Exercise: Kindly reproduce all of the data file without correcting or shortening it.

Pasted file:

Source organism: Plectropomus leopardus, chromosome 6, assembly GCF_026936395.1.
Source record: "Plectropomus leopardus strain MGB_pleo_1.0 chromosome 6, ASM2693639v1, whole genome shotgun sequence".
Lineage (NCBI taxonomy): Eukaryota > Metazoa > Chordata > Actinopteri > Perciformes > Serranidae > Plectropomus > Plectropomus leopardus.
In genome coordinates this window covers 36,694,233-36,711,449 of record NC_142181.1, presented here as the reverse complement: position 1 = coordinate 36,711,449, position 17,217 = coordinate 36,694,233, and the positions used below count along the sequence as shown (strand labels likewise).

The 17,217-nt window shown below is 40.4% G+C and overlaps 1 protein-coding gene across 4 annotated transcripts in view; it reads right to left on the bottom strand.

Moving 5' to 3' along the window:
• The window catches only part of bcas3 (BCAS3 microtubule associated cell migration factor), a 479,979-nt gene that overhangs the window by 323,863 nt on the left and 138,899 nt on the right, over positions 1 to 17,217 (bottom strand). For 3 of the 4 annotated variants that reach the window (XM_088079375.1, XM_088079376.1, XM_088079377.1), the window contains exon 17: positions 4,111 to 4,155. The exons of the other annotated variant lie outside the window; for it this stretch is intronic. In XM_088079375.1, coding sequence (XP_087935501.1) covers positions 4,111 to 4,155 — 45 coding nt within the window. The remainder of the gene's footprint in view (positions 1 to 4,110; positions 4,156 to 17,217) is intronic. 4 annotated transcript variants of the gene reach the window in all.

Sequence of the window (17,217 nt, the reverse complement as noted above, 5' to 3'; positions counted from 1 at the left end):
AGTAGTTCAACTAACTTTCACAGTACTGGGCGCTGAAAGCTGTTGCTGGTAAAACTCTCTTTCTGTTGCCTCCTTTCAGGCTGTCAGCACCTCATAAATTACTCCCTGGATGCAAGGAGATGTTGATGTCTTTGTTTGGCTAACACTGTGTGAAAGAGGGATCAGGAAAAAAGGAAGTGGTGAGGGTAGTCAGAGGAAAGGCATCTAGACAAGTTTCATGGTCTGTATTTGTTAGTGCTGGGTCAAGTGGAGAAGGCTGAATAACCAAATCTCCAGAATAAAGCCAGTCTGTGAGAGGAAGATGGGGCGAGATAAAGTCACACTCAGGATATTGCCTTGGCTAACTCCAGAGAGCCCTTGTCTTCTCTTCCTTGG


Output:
Source organism: Plectropomus leopardus, chromosome 6, assembly GCF_026936395.1.
Source record: "Plectropomus leopardus strain MGB_pleo_1.0 chromosome 6, ASM2693639v1, whole genome shotgun sequence".
Lineage (NCBI taxonomy): Eukaryota > Metazoa > Chordata > Actinopteri > Perciformes > Serranidae > Plectropomus > Plectropomus leopardus.
In genome coordinates this window covers 36,694,233-36,711,449 of record NC_142181.1, presented here as the reverse complement: position 1 = coordinate 36,711,449, position 17,217 = coordinate 36,694,233, and the positions used below count along the sequence as shown (strand labels likewise).

The 17,217-nt window shown below is 40.4% G+C and overlaps 1 protein-coding gene across 4 annotated transcripts in view; it reads right to left on the bottom strand.

Moving 5' to 3' along the window:
• The window catches only part of bcas3 (BCAS3 microtubule associated cell migration factor), a 479,979-nt gene that overhangs the window by 323,863 nt on the left and 138,899 nt on the right, over positions 1 to 17,217 (bottom strand). For 3 of the 4 annotated variants that reach the window (XM_088079375.1, XM_088079376.1, XM_088079377.1), the window contains exon 17: positions 4,111 to 4,155. The exons of the other annotated variant lie outside the window; for it this stretch is intronic. In XM_088079375.1, coding sequence (XP_087935501.1) covers positions 4,111 to 4,155 — 45 coding nt within the window. The remainder of the gene's footprint in view (positions 1 to 4,110; positions 4,156 to 17,217) is intronic. 4 annotated transcript variants of the gene reach the window in all.

Sequence of the window (17,217 nt, the reverse complement as noted above, 5' to 3'; positions counted from 1 at the left end):
AGTAGTTCAACTAACTTTCACAGTACTGGGCGCTGAAAGCTGTTGCTGGTAAAACTCTCTTTCTGTTGCCTCCTTTCAGGCTGTCAGCACCTCATAAATTACTCCCTGGATGCAAGGAGATGTTGATGTCTTTGTTTGGCTAACACTGTGTGAAAGAGGGATCAGGAAAAAAGGAAGTGGTGAGGGTAGTCAGAGGAAAGGCATCTAGACAAGTTTCATGGTCTGTATTTGTTAGTGCTGGGTCAAGTGGAGAAGGCTGAATAACCAAATCTCCAGAATAAAGCCAGTCTGTGAGAGGAAGATGGGGCGAGATAAAGTCACACTCAGGATATTGCCTTGGCTAACTCCAGAGAGCCCTTGTCTTCTCTTCCTTGG